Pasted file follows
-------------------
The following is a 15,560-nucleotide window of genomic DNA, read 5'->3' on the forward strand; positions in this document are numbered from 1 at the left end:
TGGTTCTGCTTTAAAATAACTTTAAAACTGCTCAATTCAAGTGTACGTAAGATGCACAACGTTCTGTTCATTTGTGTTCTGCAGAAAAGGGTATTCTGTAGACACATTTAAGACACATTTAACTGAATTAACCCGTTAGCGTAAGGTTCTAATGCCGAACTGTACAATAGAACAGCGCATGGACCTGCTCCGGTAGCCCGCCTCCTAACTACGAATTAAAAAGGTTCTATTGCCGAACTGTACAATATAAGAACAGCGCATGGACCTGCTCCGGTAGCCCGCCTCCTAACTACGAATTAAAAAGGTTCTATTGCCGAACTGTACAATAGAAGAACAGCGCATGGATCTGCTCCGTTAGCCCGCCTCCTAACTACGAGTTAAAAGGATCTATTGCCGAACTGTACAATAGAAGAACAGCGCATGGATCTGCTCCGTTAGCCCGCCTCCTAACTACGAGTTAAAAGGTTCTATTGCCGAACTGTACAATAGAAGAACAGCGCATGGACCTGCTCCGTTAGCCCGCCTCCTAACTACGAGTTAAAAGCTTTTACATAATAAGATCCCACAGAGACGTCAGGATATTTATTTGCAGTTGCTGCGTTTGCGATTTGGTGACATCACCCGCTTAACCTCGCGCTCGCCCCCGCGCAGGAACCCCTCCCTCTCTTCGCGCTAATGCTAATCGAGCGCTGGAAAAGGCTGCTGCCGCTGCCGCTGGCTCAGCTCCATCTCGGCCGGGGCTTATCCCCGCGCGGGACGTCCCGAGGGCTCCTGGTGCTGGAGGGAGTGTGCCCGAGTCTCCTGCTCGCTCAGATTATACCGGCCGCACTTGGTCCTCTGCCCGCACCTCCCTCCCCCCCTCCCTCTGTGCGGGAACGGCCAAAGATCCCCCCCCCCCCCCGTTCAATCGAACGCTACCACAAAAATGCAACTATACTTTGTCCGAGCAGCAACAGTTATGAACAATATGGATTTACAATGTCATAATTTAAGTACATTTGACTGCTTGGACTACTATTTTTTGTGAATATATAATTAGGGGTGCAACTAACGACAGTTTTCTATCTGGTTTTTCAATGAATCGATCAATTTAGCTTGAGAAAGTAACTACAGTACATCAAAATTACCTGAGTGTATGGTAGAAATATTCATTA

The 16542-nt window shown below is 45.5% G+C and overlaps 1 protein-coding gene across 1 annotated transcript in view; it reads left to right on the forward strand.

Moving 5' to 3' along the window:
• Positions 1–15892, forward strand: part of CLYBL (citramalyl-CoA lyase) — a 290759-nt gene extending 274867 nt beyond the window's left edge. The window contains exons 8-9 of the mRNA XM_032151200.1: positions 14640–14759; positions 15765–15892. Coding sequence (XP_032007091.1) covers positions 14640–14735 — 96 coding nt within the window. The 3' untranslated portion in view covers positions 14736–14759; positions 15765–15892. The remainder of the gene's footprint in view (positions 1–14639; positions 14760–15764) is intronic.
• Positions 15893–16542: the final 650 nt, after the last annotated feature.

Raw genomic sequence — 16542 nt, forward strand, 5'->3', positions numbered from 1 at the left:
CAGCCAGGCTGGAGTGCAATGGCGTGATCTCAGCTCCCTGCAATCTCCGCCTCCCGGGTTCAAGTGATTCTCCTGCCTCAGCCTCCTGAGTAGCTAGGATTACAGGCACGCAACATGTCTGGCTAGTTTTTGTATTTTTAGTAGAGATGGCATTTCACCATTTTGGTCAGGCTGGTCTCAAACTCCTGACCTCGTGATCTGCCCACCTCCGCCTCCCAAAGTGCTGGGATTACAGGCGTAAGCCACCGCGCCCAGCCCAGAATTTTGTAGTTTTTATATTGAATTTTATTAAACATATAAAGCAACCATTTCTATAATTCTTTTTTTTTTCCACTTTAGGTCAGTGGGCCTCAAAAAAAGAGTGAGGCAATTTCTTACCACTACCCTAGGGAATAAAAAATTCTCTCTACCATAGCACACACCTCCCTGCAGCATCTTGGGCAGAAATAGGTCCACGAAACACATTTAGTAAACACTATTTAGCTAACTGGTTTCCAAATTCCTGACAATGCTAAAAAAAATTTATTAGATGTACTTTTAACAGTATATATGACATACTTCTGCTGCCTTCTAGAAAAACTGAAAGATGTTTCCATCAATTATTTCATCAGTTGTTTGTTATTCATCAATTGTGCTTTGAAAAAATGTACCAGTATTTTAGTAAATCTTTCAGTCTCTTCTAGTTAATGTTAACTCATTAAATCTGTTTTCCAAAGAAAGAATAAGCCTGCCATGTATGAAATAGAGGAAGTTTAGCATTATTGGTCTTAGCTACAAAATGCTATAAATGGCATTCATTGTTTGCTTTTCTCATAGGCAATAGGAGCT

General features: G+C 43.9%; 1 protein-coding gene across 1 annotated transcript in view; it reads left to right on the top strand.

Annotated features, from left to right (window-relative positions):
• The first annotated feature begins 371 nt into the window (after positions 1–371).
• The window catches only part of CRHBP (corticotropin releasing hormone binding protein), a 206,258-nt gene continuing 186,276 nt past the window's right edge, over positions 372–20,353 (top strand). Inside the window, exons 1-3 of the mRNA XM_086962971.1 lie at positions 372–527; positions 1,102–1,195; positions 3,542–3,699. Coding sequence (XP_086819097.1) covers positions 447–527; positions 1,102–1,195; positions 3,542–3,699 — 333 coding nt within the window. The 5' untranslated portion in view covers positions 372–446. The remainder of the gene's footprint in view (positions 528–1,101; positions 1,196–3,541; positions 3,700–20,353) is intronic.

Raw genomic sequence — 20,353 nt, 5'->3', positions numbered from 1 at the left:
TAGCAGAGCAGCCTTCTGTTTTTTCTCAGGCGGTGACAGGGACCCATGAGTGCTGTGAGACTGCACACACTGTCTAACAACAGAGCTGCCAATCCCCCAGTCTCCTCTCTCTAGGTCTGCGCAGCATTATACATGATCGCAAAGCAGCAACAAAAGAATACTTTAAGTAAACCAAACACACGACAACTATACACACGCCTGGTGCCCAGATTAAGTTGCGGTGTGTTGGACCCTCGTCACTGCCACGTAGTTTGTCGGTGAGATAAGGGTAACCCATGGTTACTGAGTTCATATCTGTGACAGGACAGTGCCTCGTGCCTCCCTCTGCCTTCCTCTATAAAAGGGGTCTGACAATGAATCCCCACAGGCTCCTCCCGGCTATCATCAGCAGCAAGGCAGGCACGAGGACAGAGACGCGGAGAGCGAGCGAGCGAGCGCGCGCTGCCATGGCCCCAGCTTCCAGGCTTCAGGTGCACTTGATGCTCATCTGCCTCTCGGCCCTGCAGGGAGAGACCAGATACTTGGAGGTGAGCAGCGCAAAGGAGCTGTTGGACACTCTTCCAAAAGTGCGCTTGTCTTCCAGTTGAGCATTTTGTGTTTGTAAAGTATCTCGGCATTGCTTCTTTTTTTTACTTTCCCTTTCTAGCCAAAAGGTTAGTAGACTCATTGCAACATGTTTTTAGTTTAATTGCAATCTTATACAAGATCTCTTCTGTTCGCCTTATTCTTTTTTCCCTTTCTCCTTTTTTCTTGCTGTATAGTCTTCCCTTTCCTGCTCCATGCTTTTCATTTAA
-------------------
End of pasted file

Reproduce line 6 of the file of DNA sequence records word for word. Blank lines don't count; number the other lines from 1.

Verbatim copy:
• Positions 15893–16542: the final 650 nt, after the last annotated feature.